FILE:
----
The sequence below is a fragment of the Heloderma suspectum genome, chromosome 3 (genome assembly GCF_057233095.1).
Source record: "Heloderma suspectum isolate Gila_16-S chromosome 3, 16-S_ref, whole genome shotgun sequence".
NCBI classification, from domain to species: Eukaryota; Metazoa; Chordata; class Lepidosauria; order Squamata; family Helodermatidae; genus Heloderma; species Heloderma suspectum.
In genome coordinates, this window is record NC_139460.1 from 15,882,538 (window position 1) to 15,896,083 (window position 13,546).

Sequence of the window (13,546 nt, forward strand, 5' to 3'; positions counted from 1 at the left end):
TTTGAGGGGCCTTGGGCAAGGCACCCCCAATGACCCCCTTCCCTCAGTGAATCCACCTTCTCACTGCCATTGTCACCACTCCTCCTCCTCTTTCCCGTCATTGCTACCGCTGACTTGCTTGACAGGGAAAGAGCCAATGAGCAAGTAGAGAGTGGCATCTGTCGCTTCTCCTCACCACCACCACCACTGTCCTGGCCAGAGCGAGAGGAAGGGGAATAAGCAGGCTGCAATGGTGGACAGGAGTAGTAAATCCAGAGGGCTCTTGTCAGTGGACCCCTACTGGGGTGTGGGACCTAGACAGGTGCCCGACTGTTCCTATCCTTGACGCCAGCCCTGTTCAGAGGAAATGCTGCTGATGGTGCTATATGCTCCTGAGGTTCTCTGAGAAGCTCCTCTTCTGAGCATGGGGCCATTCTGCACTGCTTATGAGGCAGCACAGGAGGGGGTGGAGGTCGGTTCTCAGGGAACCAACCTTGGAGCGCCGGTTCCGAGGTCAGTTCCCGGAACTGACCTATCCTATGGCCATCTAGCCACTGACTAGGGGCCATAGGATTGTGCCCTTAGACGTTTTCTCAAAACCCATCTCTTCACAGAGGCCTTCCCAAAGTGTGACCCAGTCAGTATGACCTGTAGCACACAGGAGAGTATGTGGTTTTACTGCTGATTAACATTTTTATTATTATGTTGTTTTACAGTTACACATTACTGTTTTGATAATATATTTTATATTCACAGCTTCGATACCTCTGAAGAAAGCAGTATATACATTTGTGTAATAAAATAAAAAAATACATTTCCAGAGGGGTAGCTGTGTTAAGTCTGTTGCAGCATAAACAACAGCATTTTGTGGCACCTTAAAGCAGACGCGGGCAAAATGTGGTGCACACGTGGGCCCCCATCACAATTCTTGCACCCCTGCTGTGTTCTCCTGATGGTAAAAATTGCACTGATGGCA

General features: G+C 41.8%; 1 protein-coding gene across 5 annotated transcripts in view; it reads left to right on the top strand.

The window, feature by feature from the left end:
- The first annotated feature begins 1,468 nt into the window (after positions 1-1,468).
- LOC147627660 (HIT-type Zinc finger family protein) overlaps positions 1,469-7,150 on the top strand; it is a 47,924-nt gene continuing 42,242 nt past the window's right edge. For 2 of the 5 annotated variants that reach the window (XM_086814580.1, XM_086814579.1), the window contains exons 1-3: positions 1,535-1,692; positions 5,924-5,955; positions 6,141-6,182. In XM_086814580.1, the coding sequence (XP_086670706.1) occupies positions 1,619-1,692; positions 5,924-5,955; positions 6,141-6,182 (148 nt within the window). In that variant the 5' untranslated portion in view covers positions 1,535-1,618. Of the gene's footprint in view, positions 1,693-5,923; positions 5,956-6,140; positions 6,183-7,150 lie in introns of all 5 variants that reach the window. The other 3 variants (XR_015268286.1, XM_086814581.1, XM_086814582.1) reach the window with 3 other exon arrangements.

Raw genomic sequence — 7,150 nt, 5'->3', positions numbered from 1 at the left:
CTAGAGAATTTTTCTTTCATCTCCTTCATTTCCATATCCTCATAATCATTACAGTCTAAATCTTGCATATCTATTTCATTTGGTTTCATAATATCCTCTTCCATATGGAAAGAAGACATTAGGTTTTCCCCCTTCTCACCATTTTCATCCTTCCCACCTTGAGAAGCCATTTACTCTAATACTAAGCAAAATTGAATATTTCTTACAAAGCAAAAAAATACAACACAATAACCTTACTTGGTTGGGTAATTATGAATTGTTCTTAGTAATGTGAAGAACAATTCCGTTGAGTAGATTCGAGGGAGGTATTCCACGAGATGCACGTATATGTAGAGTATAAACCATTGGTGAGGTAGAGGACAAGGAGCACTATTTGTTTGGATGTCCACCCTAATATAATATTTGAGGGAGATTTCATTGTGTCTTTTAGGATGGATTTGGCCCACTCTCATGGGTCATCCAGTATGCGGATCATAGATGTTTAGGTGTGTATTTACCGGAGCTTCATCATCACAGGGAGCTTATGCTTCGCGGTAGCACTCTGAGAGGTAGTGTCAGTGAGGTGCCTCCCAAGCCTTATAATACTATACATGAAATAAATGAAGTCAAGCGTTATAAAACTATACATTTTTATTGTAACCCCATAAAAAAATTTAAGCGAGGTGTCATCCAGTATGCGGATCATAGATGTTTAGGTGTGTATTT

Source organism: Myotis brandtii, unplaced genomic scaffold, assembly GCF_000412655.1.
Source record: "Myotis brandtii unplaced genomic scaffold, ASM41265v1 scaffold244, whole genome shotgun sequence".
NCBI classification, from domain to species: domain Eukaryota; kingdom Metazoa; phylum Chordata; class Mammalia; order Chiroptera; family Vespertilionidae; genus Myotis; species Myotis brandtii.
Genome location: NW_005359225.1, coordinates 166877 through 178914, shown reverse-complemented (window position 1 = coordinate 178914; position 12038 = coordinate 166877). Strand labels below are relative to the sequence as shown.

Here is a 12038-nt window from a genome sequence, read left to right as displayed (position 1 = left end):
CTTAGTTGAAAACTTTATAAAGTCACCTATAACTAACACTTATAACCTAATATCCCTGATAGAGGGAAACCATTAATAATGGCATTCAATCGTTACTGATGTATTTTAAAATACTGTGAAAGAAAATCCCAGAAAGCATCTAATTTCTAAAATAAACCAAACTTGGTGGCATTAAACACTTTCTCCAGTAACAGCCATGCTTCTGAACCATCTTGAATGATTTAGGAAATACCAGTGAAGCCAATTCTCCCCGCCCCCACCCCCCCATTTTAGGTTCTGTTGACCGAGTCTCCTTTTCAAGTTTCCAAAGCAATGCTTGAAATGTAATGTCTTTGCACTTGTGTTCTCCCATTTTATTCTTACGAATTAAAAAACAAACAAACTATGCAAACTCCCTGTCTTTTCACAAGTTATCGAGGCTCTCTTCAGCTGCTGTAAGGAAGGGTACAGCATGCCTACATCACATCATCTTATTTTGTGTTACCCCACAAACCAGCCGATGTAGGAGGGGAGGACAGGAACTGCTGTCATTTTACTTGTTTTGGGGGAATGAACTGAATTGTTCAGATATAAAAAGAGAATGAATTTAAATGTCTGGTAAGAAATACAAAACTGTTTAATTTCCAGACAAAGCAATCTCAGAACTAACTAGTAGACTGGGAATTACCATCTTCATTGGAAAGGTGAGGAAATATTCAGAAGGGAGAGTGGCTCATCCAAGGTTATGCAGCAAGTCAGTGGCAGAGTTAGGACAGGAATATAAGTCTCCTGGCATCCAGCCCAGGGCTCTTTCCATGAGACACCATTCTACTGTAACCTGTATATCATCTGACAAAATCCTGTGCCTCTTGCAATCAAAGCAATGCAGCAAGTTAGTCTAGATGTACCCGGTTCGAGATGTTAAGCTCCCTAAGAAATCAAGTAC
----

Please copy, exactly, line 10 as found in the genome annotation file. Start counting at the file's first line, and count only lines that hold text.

- LOC147627660 (HIT-type Zinc finger family protein) overlaps positions 1,469-7,150 on the top strand; it is a 47,924-nt gene continuing 42,242 nt past the window's right edge. For 2 of the 5 annotated variants that reach the window (XM_086814580.1, XM_086814579.1), the window contains exons 1-3: positions 1,535-1,692; positions 5,924-5,955; positions 6,141-6,182. In XM_086814580.1, the coding sequence (XP_086670706.1) occupies positions 1,619-1,692; positions 5,924-5,955; positions 6,141-6,182 (148 nt within the window). In that variant the 5' untranslated portion in view covers positions 1,535-1,618. Of the gene's footprint in view, positions 1,693-5,923; positions 5,956-6,140; positions 6,183-7,150 lie in introns of all 5 variants that reach the window. The other 3 variants (XR_015268286.1, XM_086814581.1, XM_086814582.1) reach the window with 3 other exon arrangements.